Butterflies on the Mynydds


Bardsey Island.

A walk at the end of the peninsula, parking on Mynydd Mawr and walking to Mynydd Anelog, will perhaps become a new fixture of our summer trip to the Llyn. The views and the colours are truly spectacular.


I started this walk at the back of the pack, even in a slow moving group I seem to gravitate towards the rear.

And having started there…


…I fell gradually farther and farther behind.


The problem was that I was distracted, not only by the stunning views and the carpet of purple heather and yellow gorse, but also by the profusion of butterflies and my attempts to photograph them.


Painted Lady underwing, subtler than the more familiar upperwings, but beautiful none the less.

Painted Ladies were the most abundant, but I remember happily counting nine different species of butterfly on this single walk. It’s the kind of thing which makes me inordinately happy. 2019 was a bumper year for butterflies apparently, particularly for painted ladies. The last big year for these migrants was 2009, an influx which I remember well.


Mynydd Anelog.


Common Blue on Common Fleabane.

I’ve read that Common Blues did well last summer too, with recorded numbers up over 100%. These two seem intent on increasing the population even further..


The male is on the right, recognisable because he is more brightly coloured. Which bright colouring includes his aedeagus (analog of a penis). Which came as a bit of a surprise to me!

There were quite a lot of Common Blues about. Here’s another pair…




Painted Lady on Common Fleabane.


Drone Fly on Mint.


Mynydd Mawr.

It wasn’t only the butterflies who were feeling amorous…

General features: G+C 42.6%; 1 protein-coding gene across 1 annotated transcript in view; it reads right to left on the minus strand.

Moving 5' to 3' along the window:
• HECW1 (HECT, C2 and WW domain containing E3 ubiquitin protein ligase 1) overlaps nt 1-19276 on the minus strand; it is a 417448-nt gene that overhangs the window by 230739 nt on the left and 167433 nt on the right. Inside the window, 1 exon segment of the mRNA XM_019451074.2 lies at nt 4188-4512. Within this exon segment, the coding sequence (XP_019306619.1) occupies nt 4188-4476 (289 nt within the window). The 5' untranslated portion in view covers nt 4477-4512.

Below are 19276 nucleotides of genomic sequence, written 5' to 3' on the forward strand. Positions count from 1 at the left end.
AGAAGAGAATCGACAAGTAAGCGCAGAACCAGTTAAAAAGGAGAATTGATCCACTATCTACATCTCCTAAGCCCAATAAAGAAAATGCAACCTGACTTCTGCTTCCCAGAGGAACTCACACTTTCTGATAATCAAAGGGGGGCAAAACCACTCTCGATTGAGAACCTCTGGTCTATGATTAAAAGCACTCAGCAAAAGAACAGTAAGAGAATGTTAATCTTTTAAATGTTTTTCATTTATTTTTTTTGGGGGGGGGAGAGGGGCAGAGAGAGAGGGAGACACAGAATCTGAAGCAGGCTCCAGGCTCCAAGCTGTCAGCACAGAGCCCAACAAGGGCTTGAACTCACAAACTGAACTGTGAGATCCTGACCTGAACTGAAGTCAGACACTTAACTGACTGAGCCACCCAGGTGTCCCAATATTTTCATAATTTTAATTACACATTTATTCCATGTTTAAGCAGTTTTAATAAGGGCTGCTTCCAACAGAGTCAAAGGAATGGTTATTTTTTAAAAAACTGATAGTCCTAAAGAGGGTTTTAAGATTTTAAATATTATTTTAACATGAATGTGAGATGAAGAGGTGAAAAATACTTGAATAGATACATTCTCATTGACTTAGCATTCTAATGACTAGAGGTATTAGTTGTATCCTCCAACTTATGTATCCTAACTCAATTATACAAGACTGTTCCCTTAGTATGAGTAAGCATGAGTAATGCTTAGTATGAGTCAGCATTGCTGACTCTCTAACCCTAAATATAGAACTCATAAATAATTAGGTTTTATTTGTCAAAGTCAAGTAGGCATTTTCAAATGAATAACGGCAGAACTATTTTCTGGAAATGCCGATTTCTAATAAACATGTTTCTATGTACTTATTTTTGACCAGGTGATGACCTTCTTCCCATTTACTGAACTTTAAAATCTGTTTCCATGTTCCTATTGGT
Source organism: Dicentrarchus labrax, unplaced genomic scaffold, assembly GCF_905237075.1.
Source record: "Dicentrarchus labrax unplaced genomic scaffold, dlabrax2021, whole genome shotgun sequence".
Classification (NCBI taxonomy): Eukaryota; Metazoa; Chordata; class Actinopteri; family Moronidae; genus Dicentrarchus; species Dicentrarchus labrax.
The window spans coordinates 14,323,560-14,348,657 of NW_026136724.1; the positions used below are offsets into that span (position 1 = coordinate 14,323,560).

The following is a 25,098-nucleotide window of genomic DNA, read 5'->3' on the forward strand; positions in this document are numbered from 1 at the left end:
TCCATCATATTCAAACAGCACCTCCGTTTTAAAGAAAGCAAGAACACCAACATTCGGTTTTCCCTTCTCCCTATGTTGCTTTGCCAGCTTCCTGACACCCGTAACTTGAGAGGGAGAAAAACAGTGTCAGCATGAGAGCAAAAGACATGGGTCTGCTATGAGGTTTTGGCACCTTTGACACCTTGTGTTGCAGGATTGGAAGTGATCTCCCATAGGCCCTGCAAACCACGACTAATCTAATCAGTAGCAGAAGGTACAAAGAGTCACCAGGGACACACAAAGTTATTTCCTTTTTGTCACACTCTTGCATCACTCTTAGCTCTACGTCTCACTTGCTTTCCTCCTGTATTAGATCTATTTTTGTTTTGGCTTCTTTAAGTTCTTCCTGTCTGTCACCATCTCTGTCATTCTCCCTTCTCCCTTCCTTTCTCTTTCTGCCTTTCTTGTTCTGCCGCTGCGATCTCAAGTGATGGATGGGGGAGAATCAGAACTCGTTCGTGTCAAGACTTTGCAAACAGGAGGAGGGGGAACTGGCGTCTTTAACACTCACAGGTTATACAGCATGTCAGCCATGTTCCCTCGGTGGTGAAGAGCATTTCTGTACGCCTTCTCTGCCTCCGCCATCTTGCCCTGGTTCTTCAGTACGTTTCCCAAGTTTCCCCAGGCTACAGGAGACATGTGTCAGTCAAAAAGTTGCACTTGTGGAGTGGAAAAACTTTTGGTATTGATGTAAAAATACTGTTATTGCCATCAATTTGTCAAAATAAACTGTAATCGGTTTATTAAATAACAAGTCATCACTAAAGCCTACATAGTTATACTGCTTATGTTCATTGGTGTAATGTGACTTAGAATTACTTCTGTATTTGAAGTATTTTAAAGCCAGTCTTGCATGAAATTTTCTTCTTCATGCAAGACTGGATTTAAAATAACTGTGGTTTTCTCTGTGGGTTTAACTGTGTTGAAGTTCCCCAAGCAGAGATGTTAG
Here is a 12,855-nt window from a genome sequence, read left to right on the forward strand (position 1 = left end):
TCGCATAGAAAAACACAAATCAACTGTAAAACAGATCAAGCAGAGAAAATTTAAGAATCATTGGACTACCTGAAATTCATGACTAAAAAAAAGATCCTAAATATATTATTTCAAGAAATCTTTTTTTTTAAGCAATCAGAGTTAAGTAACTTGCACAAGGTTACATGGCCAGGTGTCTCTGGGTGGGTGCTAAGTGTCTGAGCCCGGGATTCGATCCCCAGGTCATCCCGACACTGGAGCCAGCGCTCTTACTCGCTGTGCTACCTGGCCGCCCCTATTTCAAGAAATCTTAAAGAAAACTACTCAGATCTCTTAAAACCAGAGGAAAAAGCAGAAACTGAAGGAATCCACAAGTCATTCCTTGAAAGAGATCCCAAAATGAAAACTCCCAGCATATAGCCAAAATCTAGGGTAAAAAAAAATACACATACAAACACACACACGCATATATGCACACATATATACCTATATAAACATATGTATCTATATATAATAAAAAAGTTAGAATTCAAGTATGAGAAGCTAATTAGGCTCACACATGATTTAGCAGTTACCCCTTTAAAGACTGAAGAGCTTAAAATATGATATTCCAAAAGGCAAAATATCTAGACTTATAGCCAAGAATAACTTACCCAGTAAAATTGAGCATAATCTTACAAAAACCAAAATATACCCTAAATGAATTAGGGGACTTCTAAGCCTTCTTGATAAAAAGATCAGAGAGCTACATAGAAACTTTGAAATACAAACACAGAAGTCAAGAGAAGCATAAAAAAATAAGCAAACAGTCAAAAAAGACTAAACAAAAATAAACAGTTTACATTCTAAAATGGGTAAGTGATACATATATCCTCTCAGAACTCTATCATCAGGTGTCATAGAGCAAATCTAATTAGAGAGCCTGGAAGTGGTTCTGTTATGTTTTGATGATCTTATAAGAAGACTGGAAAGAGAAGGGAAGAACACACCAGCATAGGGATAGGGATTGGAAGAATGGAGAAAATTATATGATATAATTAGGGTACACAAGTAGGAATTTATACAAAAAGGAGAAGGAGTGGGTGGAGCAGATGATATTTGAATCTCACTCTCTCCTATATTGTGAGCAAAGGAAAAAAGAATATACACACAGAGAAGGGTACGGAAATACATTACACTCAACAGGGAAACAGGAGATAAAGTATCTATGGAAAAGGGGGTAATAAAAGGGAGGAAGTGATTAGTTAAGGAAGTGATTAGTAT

I knew that grasshoppers are very variable in colour within a species, but the differences are quite striking here. I was also surprised by how much smaller the male is than the female…


I’ve found an excellent online identification guide to crickets and grasshoppers, but I’m still not sure about these. I think they might be Field Grasshoppers.


Tatty Meadow Brown.


Mottled Grasshopper. Possibly.


Small Copper.


Tatty Painted Lady.


Small Tortoiseshell.


Red Admiral. Also two types of heather, Ling Heather, which is paler pink and dominant here and, to the right of the butterfly, the darker, purpler Bell Heather.


Along the coast to the distant Rivals.


Mynydd Anelog.


Red Admiral.


Meadow Brown.


It may have seemed, earlier in the post, that I had promised nine different species of butterfly, but the post only has photographs of six. What were the other three? Well….I’m fairly confident that one was Small White, but they rarely sit still to be photographed. And…I don’t remember I’m afraid. Possibly Ringlet. Maybe Wall Brown, which I’ve seen here before. Or Gatekeepers? Or Small Heath? Much as I’ve enjoyed revisiting this marvellous walk at eight months remove, there might almost be something to be said for keeping a diary up to date!

My account of the last time we did this walk is here.

Andy’s posts about this walk are well worth a read, and can be accessed here. That’s him, on the right of the final picture.

Butterflies on the Mynydds

Kite Flying and Other Fun at Towyn Farm